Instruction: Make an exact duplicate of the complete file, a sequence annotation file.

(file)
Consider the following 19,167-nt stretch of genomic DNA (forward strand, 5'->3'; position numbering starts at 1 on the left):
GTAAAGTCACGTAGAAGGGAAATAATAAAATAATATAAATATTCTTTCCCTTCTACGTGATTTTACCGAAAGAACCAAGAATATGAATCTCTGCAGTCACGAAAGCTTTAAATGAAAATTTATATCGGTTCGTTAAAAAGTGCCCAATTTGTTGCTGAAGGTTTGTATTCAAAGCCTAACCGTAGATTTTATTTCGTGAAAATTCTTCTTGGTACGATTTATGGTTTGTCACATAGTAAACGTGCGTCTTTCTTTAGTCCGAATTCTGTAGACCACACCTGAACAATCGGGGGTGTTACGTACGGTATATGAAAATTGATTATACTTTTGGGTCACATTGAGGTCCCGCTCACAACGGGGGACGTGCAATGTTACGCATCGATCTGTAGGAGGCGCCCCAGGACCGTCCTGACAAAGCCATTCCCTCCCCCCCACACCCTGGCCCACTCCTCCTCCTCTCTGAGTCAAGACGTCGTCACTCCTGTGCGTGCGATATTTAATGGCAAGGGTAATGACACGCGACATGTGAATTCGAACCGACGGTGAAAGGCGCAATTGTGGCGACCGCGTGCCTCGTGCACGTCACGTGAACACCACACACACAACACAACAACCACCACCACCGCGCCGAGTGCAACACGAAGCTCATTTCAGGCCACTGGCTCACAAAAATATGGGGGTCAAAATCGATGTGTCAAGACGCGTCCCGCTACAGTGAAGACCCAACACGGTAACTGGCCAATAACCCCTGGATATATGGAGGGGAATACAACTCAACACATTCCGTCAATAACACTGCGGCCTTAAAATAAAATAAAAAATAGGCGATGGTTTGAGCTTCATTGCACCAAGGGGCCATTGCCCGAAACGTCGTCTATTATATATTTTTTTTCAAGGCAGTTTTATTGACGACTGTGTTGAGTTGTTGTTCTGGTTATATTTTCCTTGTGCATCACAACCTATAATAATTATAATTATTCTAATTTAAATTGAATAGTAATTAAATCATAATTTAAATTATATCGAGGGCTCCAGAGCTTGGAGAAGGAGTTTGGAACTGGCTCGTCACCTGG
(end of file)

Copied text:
Consider the following 19,167-nt stretch of genomic DNA (forward strand, 5'->3'; position numbering starts at 1 on the left):
GTAAAGTCACGTAGAAGGGAAATAATAAAATAATATAAATATTCTTTCCCTTCTACGTGATTTTACCGAAAGAACCAAGAATATGAATCTCTGCAGTCACGAAAGCTTTAAATGAAAATTTATATCGGTTCGTTAAAAAGTGCCCAATTTGTTGCTGAAGGTTTGTATTCAAAGCCTAACCGTAGATTTTATTTCGTGAAAATTCTTCTTGGTACGATTTATGGTTTGTCACATAGTAAACGTGCGTCTTTCTTTAGTCCGAATTCTGTAGACCACACCTGAACAATCGGGGGTGTTACGTACGGTATATGAAAATTGATTATACTTTTGGGTCACATTGAGGTCCCGCTCACAACGGGGGACGTGCAATGTTACGCATCGATCTGTAGGAGGCGCCCCAGGACCGTCCTGACAAAGCCATTCCCTCCCCCCCACACCCTGGCCCACTCCTCCTCCTCTCTGAGTCAAGACGTCGTCACTCCTGTGCGTGCGATATTTAATGGCAAGGGTAATGACACGCGACATGTGAATTCGAACCGACGGTGAAAGGCGCAATTGTGGCGACCGCGTGCCTCGTGCACGTCACGTGAACACCACACACACAACACAACAACCACCACCACCGCGCCGAGTGCAACACGAAGCTCATTTCAGGCCACTGGCTCACAAAAATATGGGGGTCAAAATCGATGTGTCAAGACGCGTCCCGCTACAGTGAAGACCCAACACGGTAACTGGCCAATAACCCCTGGATATATGGAGGGGAATACAACTCAACACATTCCGTCAATAACACTGCGGCCTTAAAATAAAATAAAAAATAGGCGATGGTTTGAGCTTCATTGCACCAAGGGGCCATTGCCCGAAACGTCGTCTATTATATATTTTTTTTCAAGGCAGTTTTATTGACGACTGTGTTGAGTTGTTGTTCTGGTTATATTTTCCTTGTGCATCACAACCTATAATAATTATAATTATTCTAATTTAAATTGAATAGTAATTAAATCATAATTTAAATTATATCGAGGGCTCCAGAGCTTGGAGAAGGAGTTTGGAACTGGCTCGTCACCTGG